Asano: I found out later that Enix was still just a desk, not much more than a company at the time. In the meantime, I thought I had to go to Tokyo anyway, so I started job hunting in Osaka, but then I looked for a branch office in Tokyo, or a place where I could transfer to. I was a liberal arts major, but I thought that if I was going to make games, I should have some knowledge of programming, so I joined a company that dealt with computer software.
─ That was not a game company?
Asano: Yes. I could have found a job outside of a game company. I entered a relatively good company that offered to pay for my move to Tokyo, and I spent some time training in a suit for a while. I happened to have a friend from junior high school over here who knew about my situation, so he read in a magazine that a company called Chunsoft was looking for a game designer. That was when I first learned that Chunsoft was making “Dracula.
─ ─ Well, at that time I did not understand the concept of a developer or a publisher.
Asano: So I applied for the job and was hired, and that was my entrance into the game industry.
─ So when you came to Tokyo, you thought, “I want to walk all over Tokyo.
Amano: I want to walk all over Tokyo, or how should I put it, Tokyo is a kind of travel for me. It’s not my hometown. Everywhere I go, there are always unusual things to see. But the question is, what does it mean to go to all of them? I don’t know what to do.
─ ─ In another interview, you said that you “didn’t understand the game system.
Asano: Yes, that’s right. I didn’t know what constituted exhaustion. The first thing I came up with was a station system, but a station is a point. So, even if I arrived at the station and walked around in a circle, it would not make sense to me.
─ ─ In the world of railroad fans, there is a game called “rideshopping. So you were aware that there was a clear difference between that and what you wanted to do.
Asano: They are completely different. I felt that rules such as, “If you look around the station at all four corners, that part is OK,” were also different. In the end, I gave up because I felt it was impossible. I couldn’t come up with any rules, and it would be impossible to walk all the roads at once.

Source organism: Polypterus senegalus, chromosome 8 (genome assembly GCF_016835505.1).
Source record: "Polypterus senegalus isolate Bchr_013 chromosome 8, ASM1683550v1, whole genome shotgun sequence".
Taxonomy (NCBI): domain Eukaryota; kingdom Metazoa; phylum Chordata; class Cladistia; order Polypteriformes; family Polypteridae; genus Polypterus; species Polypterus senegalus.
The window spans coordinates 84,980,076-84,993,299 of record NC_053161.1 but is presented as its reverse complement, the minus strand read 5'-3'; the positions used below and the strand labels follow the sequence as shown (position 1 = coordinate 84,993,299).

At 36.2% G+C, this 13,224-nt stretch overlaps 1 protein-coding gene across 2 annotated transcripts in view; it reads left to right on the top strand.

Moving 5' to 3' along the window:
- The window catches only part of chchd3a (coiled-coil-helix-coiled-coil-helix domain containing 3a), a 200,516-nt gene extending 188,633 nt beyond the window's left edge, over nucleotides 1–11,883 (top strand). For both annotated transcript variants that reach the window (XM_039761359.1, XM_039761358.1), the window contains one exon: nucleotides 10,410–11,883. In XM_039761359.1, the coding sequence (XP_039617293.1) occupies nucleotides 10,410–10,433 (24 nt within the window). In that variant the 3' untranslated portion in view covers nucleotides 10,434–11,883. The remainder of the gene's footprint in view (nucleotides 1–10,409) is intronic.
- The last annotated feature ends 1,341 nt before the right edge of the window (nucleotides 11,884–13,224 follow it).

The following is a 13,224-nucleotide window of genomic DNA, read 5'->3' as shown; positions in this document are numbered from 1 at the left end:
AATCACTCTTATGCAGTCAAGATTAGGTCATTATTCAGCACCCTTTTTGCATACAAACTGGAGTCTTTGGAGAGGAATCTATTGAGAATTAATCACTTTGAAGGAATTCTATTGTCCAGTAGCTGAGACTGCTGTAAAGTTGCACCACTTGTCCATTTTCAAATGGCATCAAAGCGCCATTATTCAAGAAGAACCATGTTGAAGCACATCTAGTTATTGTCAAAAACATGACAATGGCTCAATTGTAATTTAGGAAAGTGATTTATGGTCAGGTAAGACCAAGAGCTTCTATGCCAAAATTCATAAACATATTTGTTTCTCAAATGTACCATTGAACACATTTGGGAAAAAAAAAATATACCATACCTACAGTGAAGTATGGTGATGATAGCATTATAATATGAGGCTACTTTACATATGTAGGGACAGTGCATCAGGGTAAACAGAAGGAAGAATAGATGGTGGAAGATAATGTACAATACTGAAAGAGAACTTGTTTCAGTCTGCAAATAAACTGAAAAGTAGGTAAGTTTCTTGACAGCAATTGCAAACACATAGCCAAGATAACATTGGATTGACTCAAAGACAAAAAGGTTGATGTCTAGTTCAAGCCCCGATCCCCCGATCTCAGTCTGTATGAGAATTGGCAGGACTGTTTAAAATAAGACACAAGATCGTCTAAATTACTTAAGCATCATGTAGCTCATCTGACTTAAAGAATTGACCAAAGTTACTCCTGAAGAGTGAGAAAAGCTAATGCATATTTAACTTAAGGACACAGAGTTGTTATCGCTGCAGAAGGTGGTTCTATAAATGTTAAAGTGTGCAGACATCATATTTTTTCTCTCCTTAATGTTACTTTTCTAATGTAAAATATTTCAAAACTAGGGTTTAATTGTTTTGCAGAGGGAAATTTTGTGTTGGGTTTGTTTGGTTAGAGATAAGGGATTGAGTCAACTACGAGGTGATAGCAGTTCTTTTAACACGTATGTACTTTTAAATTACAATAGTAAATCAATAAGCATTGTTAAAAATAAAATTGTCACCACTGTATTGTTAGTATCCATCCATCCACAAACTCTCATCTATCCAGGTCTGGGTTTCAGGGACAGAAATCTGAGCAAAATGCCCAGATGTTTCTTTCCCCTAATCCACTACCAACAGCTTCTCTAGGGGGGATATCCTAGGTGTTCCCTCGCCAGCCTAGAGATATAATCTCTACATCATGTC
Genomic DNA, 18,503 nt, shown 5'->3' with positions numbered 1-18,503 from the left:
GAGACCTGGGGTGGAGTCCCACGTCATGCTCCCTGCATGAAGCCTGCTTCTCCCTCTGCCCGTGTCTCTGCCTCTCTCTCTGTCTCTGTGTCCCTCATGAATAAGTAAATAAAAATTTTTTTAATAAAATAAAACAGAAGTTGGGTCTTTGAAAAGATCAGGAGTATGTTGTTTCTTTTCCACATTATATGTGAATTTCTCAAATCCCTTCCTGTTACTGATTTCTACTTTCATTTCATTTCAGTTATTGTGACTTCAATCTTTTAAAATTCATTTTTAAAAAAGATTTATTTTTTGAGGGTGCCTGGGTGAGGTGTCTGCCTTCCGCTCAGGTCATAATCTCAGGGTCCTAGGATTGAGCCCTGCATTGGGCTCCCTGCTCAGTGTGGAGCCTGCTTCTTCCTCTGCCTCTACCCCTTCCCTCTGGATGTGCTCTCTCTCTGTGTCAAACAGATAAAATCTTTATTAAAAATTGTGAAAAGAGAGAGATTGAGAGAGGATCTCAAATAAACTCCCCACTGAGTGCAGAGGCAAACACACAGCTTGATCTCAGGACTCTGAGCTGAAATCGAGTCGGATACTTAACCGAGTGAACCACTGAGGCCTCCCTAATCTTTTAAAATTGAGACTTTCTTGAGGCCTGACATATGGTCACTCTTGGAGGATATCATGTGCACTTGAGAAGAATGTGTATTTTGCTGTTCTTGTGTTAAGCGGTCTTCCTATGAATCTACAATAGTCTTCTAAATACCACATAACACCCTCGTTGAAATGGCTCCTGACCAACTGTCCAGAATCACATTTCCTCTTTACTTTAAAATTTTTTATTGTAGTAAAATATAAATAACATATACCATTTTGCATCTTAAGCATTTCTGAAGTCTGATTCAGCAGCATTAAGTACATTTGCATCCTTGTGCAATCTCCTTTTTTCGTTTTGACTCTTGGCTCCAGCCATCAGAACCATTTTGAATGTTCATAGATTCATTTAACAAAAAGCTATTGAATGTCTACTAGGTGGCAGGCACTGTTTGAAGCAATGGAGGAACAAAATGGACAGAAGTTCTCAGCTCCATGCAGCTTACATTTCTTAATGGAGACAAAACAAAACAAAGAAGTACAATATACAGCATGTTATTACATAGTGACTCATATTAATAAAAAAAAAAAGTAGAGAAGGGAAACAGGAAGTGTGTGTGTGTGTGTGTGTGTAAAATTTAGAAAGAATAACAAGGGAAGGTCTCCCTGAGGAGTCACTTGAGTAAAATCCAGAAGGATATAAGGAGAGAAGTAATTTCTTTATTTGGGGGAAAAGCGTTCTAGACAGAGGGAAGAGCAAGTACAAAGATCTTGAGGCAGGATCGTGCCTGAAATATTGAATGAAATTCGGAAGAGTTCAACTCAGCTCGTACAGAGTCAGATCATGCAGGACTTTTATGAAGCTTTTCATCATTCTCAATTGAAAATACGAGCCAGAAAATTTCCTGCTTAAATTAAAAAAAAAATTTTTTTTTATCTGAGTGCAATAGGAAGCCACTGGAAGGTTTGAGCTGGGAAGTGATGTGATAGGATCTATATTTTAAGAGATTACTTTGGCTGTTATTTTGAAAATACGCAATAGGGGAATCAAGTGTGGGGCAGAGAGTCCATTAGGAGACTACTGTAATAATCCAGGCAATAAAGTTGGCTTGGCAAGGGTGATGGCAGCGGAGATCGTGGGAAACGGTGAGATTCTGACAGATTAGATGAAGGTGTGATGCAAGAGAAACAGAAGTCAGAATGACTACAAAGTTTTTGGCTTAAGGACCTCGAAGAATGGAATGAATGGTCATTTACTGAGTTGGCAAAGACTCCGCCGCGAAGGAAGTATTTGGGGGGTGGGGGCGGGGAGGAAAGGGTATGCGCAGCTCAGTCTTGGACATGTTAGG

─ ─ It is very typical of game designers to stick to the rules.
To continue enjoying “Ingress
─ ─ You have found the rules, haven’t you, by starting to paint the map book in earnest after having given up on it? For example, in “Tech Life,” there is a circle that indicates 30 meters around you, and you can paint the city block within the area it touches. But in the actual act of painting a map book, there is no such thing as a circle, so what kind of rules do you have in place?
Asano: That’s a long story, so to put it simply, the rule is that if you hack all the “Ingress” portals in a certain area, you can paint that area as if you had been there.
*Here is an explanation of “Ingress” for those who do not know. Ingress” is the original location-based game that uses the GPS function of smartphones, and players choose to be either an Enlisted (green) or Resistance (blue) agent. They then walk around a map that is linked to a real map and take up positions by hacking points called portals (historical sites, monuments, statues, stations, churches, shrines, and other strongholds) located throughout the country.
─ In other words, the map book painting was realized in conjunction with “Ingress”. Ingress” was officially launched in 2013, so Mr. Asano, who was born in 1962, would have been about 50 years old then. It’s hot that mapbook painting, which had been sealed off because no rules could be found, has been realized after about 30 years.